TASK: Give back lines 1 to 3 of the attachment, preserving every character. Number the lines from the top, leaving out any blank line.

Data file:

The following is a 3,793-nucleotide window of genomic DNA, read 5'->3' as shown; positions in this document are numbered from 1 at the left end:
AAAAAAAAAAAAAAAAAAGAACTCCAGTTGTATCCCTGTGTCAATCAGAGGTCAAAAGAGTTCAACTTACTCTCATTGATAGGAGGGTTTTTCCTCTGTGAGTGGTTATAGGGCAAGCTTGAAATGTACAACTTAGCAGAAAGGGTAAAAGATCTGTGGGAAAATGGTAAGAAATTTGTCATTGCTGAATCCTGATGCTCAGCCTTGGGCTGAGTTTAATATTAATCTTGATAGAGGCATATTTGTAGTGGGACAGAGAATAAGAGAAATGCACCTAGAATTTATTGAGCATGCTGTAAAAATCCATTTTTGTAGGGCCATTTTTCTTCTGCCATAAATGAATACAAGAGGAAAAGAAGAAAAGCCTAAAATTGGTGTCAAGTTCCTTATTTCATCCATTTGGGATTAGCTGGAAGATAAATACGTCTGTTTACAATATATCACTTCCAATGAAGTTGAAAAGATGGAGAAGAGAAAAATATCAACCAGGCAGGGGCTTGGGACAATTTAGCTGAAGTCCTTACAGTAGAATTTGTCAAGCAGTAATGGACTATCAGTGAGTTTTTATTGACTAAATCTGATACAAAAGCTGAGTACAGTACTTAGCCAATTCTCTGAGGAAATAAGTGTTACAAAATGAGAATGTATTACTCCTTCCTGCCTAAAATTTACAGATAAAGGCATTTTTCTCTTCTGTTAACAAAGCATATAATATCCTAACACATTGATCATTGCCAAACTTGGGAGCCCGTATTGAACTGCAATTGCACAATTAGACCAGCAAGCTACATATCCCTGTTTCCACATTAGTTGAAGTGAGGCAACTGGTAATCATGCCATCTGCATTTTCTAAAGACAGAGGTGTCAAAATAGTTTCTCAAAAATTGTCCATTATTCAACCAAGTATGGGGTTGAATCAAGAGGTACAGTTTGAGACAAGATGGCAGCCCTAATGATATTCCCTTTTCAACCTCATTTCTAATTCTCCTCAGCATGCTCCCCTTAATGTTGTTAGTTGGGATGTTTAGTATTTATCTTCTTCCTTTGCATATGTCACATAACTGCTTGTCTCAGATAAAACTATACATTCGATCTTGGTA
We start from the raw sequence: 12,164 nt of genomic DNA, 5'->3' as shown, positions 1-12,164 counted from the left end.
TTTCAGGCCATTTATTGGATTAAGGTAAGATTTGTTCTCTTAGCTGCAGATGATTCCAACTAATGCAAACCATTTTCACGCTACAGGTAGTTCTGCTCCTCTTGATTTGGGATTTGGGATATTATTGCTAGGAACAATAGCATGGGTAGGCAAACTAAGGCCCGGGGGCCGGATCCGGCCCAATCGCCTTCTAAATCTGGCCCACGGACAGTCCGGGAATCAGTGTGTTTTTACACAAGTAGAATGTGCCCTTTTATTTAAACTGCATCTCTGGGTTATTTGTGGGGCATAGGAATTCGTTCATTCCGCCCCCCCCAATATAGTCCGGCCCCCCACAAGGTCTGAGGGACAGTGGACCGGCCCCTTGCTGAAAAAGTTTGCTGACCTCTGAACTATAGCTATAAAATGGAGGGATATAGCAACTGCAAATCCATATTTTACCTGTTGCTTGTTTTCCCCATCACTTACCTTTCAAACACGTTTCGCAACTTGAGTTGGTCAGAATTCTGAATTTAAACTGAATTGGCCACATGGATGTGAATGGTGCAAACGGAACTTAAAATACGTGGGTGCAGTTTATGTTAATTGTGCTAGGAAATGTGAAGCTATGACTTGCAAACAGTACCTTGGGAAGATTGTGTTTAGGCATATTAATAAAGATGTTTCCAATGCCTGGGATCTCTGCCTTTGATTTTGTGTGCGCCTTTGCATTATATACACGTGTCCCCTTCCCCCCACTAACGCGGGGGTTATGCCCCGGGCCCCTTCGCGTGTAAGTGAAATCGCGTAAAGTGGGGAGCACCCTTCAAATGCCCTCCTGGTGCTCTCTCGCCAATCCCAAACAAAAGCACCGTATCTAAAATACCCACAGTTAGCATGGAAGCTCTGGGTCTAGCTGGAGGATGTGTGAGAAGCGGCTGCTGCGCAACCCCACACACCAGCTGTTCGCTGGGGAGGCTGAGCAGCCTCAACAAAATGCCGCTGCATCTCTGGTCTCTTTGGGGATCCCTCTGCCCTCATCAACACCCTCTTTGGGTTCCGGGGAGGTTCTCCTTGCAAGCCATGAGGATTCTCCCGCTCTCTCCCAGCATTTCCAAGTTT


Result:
The following is a 3,793-nucleotide window of genomic DNA, read 5'->3' as shown; positions in this document are numbered from 1 at the left end:
AAAAAAAAAAAAAAAAAAGAACTCCAGTTGTATCCCTGTGTCAATCAGAGGTCAAAAGAGTTCAACTTACTCTCATTGATAGGAGGGTTTTTCCTCTGTGAGTGGTTATAGGGCAAGCTTGAAATGTACAACTTAGCAGAAAGGGTAAAAGATCTGTGGGAAAATGGTAAGAAATTTGTCATTGCTGAATCCTGATGCTCAGCCTTGGGCTGAGTTTAATATTAATCTTGATAGAGGCATATTTGTAGTGGGACAGAGAATAAGAGAAATGCACCTAGAATTTATTGAGCATGCTGTAAAAATCCATTTTTGTAGGGCCATTTTTCTTCTGCCATAAATGAATACAAGAGGAAAAGAAGAAAAGCCTAAAATTGGTGTCAAGTTCCTTATTTCATCCATTTGGGATTAGCTGGAAGATAAATACGTCTGTTTACAATATATCACTTCCAATGAAGTTGAAAAGATGGAGAAGAGAAAAATATCAACCAGGCAGGGGCTTGGGACAATTTAGCTGAAGTCCTTACAGTAGAATTTGTCAAGCAGTAATGGACTATCAGTGAGTTTTTATTGACTAAATCTGATACAAAAGCTGAGTACAGTACTTAGCCAATTCTCTGAGGAAATAAGTGTTACAAAATGAGAATGTATTACTCCTTCCTGCCTAAAATTTACAGATAAAGGCATTTTTCTCTTCTGTTAACAAAGCATATAATATCCTAACACATTGATCATTGCCAAACTTGGGAGCCCGTATTGAACTGCAATTGCACAATTAGACCAGCAAGCTACATATCCCTGTTTCCACATTAGTTGAAGTGAGGCAACTGGTAATCATGCCATCTGCATTTTCTAAAGACAGAGGTGTCAAAATAGTTTCTCAAAAATTGTCCATTATTCAACCAAGTATGGGGTTGAATCAAGAGGTACAGTTTGAGACAAGATGGCAGCCCTAATGATATTCCCTTTTCAACCTCATTTCTAATTCTCCTCAGCATGCTCCCCTTAATGTTGTTAGTTGGGATGTTTAGTATTTATCTTCTTCCTTTGCATATGTCACATAACTGCTTGTCTCAGATAAAACTATACATTCGATCTTGGTA
We start from the raw sequence: 12,164 nt of genomic DNA, 5'->3' as shown, positions 1-12,164 counted from the left end.